I think those two things alone would go a long way.

  3. Matt says:

    I attended a conference at USACIL once and spoke to a girl who was about to move over to TDS. She had spent three years doing legal assistance and was now about to be a defense counsel, having never once done a court-martial.

    I can’t see how that is a good idea. While I obviously never witnessed her in trial and she may have been great, it didn’t make much sense to send someone who had literally no court experience into the fire as a defense counsel.

  4. Stewie says:

    that’s pretty much how I rolled, LA to TDS.

    I think it is mitigated somewhat by the support/training system TDS has. Conferences twice a year (one national/one regional) an RDC who’s only job is training/supervising, an SDC who’s main job is training/supervising, and a region of counsel you can call to get help.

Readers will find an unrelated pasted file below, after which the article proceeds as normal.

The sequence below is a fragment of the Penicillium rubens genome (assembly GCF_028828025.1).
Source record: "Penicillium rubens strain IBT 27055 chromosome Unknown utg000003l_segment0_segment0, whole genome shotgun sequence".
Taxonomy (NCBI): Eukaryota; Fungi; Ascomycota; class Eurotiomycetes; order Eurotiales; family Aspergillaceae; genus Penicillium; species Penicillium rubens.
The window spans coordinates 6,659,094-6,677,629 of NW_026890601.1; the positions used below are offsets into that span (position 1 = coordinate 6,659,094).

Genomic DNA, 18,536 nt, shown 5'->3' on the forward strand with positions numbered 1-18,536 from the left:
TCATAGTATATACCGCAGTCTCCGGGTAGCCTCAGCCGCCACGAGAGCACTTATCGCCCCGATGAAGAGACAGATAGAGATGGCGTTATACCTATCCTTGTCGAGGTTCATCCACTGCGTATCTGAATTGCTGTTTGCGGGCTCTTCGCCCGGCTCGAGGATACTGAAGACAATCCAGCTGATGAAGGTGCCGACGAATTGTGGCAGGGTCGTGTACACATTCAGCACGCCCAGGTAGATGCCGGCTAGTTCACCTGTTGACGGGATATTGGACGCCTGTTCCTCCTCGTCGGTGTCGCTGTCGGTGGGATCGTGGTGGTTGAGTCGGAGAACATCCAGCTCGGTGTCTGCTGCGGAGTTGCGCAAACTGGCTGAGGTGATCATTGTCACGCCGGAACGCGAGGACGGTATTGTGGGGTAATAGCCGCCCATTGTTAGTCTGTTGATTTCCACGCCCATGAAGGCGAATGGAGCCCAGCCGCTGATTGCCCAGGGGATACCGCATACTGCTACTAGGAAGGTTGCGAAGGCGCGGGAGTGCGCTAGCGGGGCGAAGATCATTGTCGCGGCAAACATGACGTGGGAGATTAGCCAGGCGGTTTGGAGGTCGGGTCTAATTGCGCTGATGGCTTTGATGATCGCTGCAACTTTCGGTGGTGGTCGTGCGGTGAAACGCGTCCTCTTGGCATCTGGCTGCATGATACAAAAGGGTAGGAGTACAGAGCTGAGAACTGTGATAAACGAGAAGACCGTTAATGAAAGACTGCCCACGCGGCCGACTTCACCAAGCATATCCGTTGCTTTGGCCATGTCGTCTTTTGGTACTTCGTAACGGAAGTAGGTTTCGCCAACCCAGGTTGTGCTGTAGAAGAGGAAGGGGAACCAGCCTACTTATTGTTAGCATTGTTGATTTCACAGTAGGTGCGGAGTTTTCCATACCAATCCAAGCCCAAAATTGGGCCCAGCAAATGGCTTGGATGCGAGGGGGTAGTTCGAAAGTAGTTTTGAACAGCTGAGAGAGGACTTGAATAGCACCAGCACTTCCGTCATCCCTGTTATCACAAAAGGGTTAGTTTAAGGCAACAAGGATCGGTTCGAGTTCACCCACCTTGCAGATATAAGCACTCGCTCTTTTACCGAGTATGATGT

The government simply doesn’t have that. The SJA has other things on their plate than just crim law, the COJ’s main job is post-trial, and the STC may have six months more experience than the TC they are supervising.

  5. Anon says:

    While it may be true that military justice practitioners are less experienced than 10 yrs ago (I’m not so sure I agree with that major premise), I doubt the Army is going make wholesale changes based on a survery conducted with 107 responses. There are major resources (conviction rates, appellate overturn rates, IG and ethical complaints) which were not considered and there is no historical data included. Not to sharpshoot, but it is a scholarly law review article with some pretty shallow source material.

  6. Eric Coulson says: